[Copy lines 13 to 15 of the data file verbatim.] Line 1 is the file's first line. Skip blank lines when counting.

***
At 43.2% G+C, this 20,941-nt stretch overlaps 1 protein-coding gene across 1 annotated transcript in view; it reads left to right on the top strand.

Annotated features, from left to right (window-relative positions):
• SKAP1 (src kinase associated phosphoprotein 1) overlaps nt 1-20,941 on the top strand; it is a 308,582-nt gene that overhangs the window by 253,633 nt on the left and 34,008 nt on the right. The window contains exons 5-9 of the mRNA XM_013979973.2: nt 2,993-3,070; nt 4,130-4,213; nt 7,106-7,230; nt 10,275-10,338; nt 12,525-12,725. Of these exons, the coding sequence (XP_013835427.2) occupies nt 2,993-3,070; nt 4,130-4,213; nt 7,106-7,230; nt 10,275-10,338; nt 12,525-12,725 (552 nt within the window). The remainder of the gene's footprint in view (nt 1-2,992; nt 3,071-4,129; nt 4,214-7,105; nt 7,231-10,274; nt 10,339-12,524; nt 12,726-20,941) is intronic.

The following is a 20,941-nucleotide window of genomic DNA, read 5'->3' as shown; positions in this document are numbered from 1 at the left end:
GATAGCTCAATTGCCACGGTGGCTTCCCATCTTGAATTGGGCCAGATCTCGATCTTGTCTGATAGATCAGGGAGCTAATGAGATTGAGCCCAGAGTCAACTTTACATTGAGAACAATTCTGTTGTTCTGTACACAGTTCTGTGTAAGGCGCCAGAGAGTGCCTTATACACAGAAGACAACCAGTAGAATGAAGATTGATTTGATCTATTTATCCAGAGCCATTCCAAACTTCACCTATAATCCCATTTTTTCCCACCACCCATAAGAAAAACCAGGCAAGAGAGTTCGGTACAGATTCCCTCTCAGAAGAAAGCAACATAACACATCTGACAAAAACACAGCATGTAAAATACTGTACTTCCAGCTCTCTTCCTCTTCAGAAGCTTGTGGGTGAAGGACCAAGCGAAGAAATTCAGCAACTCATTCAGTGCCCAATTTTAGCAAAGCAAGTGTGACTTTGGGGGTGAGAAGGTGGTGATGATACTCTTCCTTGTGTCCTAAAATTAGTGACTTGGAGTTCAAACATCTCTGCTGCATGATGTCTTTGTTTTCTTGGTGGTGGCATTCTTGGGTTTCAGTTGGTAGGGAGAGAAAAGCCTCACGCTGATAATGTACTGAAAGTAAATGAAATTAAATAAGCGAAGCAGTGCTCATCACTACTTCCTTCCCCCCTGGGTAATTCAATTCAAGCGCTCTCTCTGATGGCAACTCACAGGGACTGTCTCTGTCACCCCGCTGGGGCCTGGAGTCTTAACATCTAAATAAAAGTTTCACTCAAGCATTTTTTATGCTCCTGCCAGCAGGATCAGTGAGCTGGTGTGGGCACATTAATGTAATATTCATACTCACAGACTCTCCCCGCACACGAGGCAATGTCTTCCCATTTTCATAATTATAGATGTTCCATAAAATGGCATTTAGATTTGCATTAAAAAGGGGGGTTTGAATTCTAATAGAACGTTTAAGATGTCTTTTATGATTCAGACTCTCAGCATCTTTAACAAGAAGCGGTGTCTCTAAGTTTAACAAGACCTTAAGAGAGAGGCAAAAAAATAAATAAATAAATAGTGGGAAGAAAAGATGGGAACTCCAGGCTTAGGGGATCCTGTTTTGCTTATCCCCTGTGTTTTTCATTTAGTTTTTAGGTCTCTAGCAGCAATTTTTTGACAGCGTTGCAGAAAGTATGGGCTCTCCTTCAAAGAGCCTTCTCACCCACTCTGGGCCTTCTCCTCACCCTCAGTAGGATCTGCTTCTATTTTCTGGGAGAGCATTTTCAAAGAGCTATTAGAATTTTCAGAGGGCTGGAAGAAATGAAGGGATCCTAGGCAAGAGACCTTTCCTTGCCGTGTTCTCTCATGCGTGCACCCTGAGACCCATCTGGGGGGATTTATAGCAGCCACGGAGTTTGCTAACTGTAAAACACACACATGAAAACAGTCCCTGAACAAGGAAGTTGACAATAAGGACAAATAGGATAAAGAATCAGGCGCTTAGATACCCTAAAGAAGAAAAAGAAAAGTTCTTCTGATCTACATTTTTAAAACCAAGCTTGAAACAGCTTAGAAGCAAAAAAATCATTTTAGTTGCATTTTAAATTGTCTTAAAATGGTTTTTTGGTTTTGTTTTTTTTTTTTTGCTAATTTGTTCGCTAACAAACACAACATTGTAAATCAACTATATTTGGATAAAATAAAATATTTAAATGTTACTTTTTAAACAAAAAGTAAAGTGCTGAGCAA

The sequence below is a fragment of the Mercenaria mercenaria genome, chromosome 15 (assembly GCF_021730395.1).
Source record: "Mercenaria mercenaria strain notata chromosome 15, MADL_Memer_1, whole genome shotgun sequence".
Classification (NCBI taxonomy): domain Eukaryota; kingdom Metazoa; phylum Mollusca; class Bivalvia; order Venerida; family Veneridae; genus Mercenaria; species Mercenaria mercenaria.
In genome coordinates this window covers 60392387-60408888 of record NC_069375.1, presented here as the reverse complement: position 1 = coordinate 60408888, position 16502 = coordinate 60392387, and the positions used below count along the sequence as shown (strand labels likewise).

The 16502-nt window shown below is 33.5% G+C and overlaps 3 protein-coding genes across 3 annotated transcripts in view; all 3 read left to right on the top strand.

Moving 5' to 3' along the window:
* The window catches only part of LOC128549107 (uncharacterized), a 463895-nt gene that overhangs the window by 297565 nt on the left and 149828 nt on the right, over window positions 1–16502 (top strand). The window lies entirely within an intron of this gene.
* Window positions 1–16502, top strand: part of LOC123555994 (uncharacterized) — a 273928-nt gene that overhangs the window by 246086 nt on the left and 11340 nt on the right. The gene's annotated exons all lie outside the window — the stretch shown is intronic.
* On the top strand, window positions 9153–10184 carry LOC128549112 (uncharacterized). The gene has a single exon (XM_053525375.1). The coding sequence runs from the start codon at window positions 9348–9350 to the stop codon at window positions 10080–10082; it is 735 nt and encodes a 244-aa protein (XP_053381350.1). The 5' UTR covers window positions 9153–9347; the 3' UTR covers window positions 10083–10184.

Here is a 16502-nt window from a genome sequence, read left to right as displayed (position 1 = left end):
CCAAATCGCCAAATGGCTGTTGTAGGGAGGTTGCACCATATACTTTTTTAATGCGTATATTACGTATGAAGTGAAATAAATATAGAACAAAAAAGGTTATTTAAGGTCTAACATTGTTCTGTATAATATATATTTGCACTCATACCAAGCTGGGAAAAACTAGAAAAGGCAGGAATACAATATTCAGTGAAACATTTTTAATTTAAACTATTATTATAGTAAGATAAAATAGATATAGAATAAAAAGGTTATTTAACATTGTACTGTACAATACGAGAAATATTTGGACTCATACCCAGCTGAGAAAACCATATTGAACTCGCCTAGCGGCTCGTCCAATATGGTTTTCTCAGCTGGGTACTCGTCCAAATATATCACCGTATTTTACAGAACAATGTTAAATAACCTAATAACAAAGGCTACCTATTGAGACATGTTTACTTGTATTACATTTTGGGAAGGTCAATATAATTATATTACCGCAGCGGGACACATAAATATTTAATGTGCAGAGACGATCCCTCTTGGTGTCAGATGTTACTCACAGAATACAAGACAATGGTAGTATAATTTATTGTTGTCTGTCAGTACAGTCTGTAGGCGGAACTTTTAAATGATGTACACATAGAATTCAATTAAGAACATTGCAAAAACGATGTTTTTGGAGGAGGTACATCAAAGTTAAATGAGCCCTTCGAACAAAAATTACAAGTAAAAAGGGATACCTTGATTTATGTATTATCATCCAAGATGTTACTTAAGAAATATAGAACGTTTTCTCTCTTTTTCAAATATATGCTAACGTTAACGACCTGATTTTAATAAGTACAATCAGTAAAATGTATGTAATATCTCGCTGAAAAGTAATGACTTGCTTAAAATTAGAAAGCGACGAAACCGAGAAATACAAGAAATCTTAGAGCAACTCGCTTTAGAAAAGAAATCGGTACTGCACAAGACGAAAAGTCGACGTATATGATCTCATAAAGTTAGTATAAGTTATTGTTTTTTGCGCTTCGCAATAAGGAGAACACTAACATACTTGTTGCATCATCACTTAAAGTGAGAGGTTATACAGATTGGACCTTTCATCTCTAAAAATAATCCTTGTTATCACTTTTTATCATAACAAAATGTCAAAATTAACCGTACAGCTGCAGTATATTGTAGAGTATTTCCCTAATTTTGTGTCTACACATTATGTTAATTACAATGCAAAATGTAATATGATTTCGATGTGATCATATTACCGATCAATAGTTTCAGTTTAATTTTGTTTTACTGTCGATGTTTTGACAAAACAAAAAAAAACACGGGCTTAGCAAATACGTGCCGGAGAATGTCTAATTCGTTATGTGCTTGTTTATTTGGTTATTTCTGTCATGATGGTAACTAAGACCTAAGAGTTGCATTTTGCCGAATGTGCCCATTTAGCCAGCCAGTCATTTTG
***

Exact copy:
* Window positions 1–16502, top strand: part of LOC123555994 (uncharacterized) — a 273928-nt gene that overhangs the window by 246086 nt on the left and 11340 nt on the right. The gene's annotated exons all lie outside the window — the stretch shown is intronic.
* On the top strand, window positions 9153–10184 carry LOC128549112 (uncharacterized). The gene has a single exon (XM_053525375.1). The coding sequence runs from the start codon at window positions 9348–9350 to the stop codon at window positions 10080–10082; it is 735 nt and encodes a 244-aa protein (XP_053381350.1). The 5' UTR covers window positions 9153–9347; the 3' UTR covers window positions 10083–10184.

Here is a 16502-nt window from a genome sequence, read left to right as displayed (position 1 = left end):